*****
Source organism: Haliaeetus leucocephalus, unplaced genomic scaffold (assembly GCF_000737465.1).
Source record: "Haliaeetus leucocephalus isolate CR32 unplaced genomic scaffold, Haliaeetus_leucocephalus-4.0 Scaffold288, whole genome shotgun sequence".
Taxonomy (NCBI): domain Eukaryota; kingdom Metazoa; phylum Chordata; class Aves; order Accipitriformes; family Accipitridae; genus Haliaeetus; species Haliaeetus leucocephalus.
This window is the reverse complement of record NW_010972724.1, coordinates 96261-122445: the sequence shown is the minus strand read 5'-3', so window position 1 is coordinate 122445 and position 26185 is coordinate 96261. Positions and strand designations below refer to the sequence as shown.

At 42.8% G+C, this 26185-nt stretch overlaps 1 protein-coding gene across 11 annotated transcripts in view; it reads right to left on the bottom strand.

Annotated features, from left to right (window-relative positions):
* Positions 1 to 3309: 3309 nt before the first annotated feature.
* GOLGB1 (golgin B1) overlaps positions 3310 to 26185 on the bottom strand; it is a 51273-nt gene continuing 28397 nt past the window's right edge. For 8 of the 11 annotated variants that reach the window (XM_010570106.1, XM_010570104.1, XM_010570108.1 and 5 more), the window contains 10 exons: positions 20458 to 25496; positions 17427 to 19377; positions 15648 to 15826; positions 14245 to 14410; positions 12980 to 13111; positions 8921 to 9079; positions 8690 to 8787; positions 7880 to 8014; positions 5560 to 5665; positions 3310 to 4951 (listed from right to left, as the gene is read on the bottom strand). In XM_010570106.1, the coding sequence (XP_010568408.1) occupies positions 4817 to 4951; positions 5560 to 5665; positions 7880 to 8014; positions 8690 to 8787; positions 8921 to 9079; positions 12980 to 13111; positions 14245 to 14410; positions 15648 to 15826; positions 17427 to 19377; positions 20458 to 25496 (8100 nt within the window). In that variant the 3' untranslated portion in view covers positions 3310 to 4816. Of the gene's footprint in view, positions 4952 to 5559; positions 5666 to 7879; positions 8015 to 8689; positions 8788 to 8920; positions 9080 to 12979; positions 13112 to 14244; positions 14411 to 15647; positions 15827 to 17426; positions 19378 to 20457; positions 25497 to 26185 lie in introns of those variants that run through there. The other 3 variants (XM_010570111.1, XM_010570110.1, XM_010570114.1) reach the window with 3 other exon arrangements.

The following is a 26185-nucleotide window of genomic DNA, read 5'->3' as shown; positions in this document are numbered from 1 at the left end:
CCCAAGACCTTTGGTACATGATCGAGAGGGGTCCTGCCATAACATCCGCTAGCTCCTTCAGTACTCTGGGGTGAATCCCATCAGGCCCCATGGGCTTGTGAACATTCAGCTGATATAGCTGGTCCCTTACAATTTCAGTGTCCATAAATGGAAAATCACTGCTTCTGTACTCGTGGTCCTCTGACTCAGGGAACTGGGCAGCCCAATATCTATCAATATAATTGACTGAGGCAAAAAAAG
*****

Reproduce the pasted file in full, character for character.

Source organism: Haliaeetus leucocephalus, unplaced genomic scaffold (assembly GCF_000737465.1).
Source record: "Haliaeetus leucocephalus isolate CR32 unplaced genomic scaffold, Haliaeetus_leucocephalus-4.0 Scaffold288, whole genome shotgun sequence".
Taxonomy (NCBI): domain Eukaryota; kingdom Metazoa; phylum Chordata; class Aves; order Accipitriformes; family Accipitridae; genus Haliaeetus; species Haliaeetus leucocephalus.
This window is the reverse complement of record NW_010972724.1, coordinates 96261-122445: the sequence shown is the minus strand read 5'-3', so window position 1 is coordinate 122445 and position 26185 is coordinate 96261. Positions and strand designations below refer to the sequence as shown.

At 42.8% G+C, this 26185-nt stretch overlaps 1 protein-coding gene across 11 annotated transcripts in view; it reads right to left on the bottom strand.

Annotated features, from left to right (window-relative positions):
* Positions 1 to 3309: 3309 nt before the first annotated feature.
* GOLGB1 (golgin B1) overlaps positions 3310 to 26185 on the bottom strand; it is a 51273-nt gene continuing 28397 nt past the window's right edge. For 8 of the 11 annotated variants that reach the window (XM_010570106.1, XM_010570104.1, XM_010570108.1 and 5 more), the window contains 10 exons: positions 20458 to 25496; positions 17427 to 19377; positions 15648 to 15826; positions 14245 to 14410; positions 12980 to 13111; positions 8921 to 9079; positions 8690 to 8787; positions 7880 to 8014; positions 5560 to 5665; positions 3310 to 4951 (listed from right to left, as the gene is read on the bottom strand). In XM_010570106.1, the coding sequence (XP_010568408.1) occupies positions 4817 to 4951; positions 5560 to 5665; positions 7880 to 8014; positions 8690 to 8787; positions 8921 to 9079; positions 12980 to 13111; positions 14245 to 14410; positions 15648 to 15826; positions 17427 to 19377; positions 20458 to 25496 (8100 nt within the window). In that variant the 3' untranslated portion in view covers positions 3310 to 4816. Of the gene's footprint in view, positions 4952 to 5559; positions 5666 to 7879; positions 8015 to 8689; positions 8788 to 8920; positions 9080 to 12979; positions 13112 to 14244; positions 14411 to 15647; positions 15827 to 17426; positions 19378 to 20457; positions 25497 to 26185 lie in introns of those variants that run through there. The other 3 variants (XM_010570111.1, XM_010570110.1, XM_010570114.1) reach the window with 3 other exon arrangements.

The following is a 26185-nucleotide window of genomic DNA, read 5'->3' as shown; positions in this document are numbered from 1 at the left end:
CCCAAGACCTTTGGTACATGATCGAGAGGGGTCCTGCCATAACATCCGCTAGCTCCTTCAGTACTCTGGGGTGAATCCCATCAGGCCCCATGGGCTTGTGAACATTCAGCTGATATAGCTGGTCCCTTACAATTTCAGTGTCCATAAATGGAAAATCACTGCTTCTGTACTCGTGGTCCTCTGACTCAGGGAACTGGGCAGCCCAATATCTATCAATATAATTGACTGAGGCAAAAAAAG